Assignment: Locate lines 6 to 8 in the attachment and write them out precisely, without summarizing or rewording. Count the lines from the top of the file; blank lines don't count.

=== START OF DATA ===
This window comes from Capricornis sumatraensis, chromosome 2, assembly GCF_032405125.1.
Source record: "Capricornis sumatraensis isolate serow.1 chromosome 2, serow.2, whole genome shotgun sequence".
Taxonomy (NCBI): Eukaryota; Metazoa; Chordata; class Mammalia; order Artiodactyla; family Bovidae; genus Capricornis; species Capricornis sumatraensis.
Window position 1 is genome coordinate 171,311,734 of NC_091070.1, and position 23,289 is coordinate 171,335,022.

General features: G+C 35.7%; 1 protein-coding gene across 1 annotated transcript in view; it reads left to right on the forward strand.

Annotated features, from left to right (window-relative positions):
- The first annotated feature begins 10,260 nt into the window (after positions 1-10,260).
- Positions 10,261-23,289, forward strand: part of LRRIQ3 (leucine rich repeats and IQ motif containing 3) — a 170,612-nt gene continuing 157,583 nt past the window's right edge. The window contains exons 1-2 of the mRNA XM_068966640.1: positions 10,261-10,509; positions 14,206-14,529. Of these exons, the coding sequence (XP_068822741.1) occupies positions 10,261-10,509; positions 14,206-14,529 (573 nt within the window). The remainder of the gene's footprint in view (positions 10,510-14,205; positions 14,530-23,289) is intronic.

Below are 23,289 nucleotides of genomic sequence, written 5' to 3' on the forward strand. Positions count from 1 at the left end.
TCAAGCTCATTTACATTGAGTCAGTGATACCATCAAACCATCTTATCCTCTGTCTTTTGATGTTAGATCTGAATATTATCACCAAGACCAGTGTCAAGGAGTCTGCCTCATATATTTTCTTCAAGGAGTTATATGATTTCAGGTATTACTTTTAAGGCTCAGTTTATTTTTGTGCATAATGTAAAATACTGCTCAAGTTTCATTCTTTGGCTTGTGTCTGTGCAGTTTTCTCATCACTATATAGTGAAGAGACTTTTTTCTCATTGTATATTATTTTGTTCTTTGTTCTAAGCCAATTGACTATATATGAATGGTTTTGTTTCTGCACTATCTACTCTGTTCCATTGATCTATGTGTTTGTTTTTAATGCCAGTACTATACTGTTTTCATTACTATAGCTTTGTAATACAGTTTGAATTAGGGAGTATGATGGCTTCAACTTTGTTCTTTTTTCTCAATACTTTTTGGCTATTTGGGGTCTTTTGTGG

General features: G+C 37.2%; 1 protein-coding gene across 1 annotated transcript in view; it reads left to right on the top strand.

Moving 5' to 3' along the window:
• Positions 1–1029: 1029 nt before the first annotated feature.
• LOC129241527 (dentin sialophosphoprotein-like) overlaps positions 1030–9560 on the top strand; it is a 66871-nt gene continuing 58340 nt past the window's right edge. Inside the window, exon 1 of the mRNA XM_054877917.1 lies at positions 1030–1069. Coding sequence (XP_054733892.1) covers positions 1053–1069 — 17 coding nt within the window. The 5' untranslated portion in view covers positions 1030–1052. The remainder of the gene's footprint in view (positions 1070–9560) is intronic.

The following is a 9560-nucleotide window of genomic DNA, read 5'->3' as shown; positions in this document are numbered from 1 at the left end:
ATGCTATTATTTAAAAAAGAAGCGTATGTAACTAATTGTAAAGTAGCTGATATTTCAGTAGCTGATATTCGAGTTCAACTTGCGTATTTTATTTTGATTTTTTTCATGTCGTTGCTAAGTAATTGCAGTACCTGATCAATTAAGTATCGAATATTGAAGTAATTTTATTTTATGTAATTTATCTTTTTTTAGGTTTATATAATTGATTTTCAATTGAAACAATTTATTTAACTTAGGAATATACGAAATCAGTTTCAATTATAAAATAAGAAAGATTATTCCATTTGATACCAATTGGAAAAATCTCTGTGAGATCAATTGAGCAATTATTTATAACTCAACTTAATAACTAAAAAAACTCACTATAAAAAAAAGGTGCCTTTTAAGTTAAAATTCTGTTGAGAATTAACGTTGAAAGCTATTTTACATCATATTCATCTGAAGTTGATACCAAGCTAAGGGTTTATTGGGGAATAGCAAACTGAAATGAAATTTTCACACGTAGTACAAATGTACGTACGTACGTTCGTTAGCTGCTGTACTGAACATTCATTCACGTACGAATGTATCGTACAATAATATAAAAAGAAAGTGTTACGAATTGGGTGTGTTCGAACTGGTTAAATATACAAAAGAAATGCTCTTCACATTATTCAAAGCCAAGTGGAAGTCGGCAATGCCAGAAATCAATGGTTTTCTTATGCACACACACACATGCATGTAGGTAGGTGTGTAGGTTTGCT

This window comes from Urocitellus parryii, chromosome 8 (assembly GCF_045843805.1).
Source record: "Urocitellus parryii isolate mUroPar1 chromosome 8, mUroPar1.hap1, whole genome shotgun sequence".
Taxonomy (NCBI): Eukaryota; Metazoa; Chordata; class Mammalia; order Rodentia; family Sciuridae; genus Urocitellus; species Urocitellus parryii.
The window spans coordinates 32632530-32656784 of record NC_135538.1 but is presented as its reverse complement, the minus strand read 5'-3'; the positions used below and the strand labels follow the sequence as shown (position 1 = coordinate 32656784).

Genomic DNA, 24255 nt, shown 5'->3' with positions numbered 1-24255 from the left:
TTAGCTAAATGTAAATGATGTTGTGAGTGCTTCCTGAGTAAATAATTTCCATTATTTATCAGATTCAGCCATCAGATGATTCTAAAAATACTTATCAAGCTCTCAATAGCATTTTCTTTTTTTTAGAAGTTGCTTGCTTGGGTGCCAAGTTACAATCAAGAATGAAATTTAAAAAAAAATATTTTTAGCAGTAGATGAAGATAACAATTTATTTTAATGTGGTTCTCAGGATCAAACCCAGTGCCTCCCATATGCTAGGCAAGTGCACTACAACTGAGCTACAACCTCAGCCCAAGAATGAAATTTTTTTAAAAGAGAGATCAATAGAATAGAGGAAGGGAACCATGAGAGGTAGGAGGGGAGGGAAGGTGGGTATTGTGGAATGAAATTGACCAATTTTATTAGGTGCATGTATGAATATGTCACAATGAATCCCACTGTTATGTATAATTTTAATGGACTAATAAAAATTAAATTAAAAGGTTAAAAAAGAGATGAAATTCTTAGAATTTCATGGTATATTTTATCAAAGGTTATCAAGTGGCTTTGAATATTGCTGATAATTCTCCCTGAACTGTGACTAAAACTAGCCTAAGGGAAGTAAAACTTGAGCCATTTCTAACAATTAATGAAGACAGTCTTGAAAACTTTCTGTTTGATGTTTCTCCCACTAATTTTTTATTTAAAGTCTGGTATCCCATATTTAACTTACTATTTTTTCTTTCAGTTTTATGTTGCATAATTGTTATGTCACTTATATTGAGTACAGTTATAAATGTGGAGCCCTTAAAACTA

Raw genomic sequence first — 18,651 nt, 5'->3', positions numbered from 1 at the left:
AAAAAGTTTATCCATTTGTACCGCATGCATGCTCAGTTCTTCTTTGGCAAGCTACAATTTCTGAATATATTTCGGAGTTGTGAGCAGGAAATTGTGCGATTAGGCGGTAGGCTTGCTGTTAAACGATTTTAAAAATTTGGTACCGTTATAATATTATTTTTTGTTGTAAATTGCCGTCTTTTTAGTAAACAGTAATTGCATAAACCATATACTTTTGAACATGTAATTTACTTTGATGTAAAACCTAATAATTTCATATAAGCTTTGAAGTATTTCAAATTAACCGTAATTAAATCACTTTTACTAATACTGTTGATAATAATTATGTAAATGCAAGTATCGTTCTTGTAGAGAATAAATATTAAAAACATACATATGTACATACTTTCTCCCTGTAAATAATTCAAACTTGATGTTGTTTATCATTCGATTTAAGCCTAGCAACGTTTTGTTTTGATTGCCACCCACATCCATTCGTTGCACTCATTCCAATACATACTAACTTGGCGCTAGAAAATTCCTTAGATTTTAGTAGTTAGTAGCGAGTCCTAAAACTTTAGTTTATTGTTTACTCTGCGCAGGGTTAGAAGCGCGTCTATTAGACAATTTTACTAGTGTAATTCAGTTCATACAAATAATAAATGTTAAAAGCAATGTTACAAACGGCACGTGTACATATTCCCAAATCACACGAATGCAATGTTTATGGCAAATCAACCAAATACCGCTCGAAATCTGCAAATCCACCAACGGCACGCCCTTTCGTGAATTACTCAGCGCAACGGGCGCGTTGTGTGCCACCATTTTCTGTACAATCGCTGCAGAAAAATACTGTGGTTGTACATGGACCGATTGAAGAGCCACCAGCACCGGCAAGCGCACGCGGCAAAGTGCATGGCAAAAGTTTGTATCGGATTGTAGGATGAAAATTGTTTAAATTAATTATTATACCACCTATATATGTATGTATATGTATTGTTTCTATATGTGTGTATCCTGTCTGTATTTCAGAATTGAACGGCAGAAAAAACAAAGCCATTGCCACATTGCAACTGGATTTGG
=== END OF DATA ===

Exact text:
Annotated features, from left to right (window-relative positions):
- The first annotated feature begins 10,260 nt into the window (after positions 1-10,260).
- Positions 10,261-23,289, forward strand: part of LRRIQ3 (leucine rich repeats and IQ motif containing 3) — a 170,612-nt gene continuing 157,583 nt past the window's right edge. The window contains exons 1-2 of the mRNA XM_068966640.1: positions 10,261-10,509; positions 14,206-14,529. Of these exons, the coding sequence (XP_068822741.1) occupies positions 10,261-10,509; positions 14,206-14,529 (573 nt within the window). The remainder of the gene's footprint in view (positions 10,510-14,205; positions 14,530-23,289) is intronic.